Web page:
By Isaac Price | Staff Writer
Three champion Irish debaters faced three Whitworth senior debaters in Weyerhaeuser 111 on Tuesday, March 21, 2023. An audience of Whitworth teammates and community members gathered to watch.
The three Irish debaters won funding for their trip through participation in the 63rd Irish Times Debate final, which allowed them to travel and take part in exhibition debates throughout the United States. The competition revolved around the motion, “this house believes it is time for people of the EU to directly and democratically elect a president of the European Commission.” Ailbhe Noonan and Gavin Dowd from the Solicitor’s Apprentice Debating Society in Ireland were named the winners of the competition, and Oliver McKenna of Munster Technological University garnered the individual speaker’s award. This year was the first time the tour happened, having been paused for three years due to COVID-19.
This year’s Irish competitors said they were surprised at their victory in the Irish Times Debate.
“It was a bit surreal,” said Dowd. “[When] we won our final debate [in Ireland], this elderly American gentleman came up to us and asked for our passport details, and then we were told we’re going on a trip to America.”
Michael Ingram, Whitworth head debate coach and communications professor, said the plans to bring Irish competitors to tour United States colleges came to life over twenty years ago when a man named Gary Holbrook brought that year’s Irish winners to Denver. Then, a friend and professor at North Carroll College took charge of the U.S.-Irish connection around 15 years ago, not long before Whitworth got involved.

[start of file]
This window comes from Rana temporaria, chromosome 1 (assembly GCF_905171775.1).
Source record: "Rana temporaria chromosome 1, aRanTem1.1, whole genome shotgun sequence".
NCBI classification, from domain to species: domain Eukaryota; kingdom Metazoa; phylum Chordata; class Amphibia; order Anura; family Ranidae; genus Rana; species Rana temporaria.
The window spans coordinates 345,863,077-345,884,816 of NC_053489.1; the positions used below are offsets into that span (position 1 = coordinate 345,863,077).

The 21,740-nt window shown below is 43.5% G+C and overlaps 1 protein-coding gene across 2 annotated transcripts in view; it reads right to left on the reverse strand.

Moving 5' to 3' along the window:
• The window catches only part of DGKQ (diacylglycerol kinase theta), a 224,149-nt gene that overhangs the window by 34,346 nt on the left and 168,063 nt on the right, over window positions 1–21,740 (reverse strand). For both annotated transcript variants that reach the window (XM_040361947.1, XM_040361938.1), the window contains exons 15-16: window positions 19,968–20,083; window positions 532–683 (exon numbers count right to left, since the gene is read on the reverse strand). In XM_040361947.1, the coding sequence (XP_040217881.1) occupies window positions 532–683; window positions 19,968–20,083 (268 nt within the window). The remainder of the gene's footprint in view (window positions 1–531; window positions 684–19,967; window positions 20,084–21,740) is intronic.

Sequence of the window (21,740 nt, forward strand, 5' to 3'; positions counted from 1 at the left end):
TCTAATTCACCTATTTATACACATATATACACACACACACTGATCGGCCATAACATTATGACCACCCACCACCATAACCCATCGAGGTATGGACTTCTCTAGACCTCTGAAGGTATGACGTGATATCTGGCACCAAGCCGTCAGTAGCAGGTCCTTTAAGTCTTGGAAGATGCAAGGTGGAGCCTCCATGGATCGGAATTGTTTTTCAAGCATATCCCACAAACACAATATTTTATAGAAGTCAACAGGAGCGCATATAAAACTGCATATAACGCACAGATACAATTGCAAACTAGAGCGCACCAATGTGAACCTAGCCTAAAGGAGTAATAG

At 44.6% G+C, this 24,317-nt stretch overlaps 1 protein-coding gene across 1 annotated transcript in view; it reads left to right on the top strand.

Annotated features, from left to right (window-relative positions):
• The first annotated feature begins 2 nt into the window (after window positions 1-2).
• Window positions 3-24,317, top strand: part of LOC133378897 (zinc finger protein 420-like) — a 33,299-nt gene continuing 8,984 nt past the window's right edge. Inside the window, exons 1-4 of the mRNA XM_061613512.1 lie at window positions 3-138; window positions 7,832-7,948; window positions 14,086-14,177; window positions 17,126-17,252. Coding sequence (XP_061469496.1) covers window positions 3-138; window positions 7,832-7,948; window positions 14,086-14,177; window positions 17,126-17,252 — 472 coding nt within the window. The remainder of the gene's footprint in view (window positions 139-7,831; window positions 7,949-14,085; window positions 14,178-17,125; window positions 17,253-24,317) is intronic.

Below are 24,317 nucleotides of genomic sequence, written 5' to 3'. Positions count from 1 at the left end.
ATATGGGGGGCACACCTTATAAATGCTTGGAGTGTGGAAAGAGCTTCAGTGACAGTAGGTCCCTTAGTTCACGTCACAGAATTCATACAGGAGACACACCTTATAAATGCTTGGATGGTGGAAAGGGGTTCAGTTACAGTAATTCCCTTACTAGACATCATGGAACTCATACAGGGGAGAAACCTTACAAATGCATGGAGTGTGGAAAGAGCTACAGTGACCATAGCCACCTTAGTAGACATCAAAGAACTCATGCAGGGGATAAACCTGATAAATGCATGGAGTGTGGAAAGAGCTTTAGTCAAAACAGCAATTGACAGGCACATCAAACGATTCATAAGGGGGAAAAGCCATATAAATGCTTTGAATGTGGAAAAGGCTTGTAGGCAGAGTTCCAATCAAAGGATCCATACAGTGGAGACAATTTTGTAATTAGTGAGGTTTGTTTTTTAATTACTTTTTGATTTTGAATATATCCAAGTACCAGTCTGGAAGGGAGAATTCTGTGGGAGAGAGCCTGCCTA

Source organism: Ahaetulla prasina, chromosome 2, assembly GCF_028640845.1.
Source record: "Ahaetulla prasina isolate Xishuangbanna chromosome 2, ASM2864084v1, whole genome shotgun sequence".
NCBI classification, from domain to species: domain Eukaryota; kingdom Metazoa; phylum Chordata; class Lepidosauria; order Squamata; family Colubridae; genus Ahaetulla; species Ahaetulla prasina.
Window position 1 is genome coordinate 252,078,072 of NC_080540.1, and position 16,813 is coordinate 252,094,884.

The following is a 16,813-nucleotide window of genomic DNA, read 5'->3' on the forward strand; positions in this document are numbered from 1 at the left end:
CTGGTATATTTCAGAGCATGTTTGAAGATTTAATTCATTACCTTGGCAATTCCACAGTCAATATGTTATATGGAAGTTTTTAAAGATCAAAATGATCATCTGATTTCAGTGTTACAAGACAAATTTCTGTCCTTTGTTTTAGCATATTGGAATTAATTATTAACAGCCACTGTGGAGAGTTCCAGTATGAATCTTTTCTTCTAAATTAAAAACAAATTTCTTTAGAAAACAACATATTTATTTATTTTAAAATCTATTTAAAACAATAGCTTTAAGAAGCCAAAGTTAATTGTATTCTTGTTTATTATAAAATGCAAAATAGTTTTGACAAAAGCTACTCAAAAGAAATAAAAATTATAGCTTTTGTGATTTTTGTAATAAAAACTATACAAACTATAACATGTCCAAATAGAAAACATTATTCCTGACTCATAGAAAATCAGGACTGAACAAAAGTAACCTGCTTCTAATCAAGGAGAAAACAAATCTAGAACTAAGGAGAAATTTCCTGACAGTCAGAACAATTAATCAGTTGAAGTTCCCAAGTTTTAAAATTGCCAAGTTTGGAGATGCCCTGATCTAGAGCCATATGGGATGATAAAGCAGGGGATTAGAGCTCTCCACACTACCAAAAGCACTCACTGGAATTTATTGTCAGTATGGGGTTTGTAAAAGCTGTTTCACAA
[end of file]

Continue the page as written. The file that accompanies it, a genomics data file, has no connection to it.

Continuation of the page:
When Ingram resurrected the forensics program at Whitworth in 2011, he learned about the Irish students’ tour of the United States and decided to get Whitworth involved. “I thought, this sounds like a bunch of fun,” Ingram said.
This year, Whitworth’s seniors Aidan Hollister, Skye Gordon and Drew Lorenc were selected to debate a resolution on nuclear energy against the Irish. Promptly at 7 p.m., the event opened with an introduction from Ingram and a brief description of the night’s structure.
The debate differed from Whitworth’s typical International Public Debate Association (IPDA) format. In IPDA, individual debaters take turns offering constructive and rebuttal speeches broken by timed cross-examination, for a maximum of 30 minutes each round. Instead, with seven minutes apiece, each of the six debaters presented arguments on the resolution, “Nuclear energy is the most important solution to climate change,” punctuated at the one- and six-minute marks by a clap from Ingram.
Whitworth’s Hollister began in affirmation, followed by negation from Irish team’s Noonan. Then the teams alternated speakers to provide further construction and rebuttal on the topic. Debaters interrupted with questions at will, which were either answered or deferred with a “no, thank you” if the debater currently at the podium wished to continue their thought. Some debaters sprinkled their speeches with humor, which was met with laughter from the room.
The topic came out two weeks in advance, allowing each team to prepare arguments. For the Whitworth team, this was more preparation than they usually get for their cases.
“We’re used to having to prep in 30 minutes to come up with a case about this size. [This format gave us] a lot of time to come up with exactly what we wanted to say beforehand,” Gordon said.
For the Irish teammates, the night presented an opportunity to showcase their logic prowess with a dash of levity.
“What stood out to me was how everyone uses their logical reasoning skills very well, and how we were able to not take it very seriously,” said Noonan.
Noonan said this event would help her “create broader arguments in the future.”
Ingram said this event helped grow the skills of the three Arguing Bucs who competed. But he said that having the Irish debaters visit the United States was beneficial beyond just the debate.
“I love that Whitworth students get to meet international students … who like reasoned discourse [and] argumentation, and they get to make cross-cultural friendships,” Ingram said. “It forces them to take a step back and think, ‘with the skills we have, how will I use them to communicate … outside of a tournament format.’”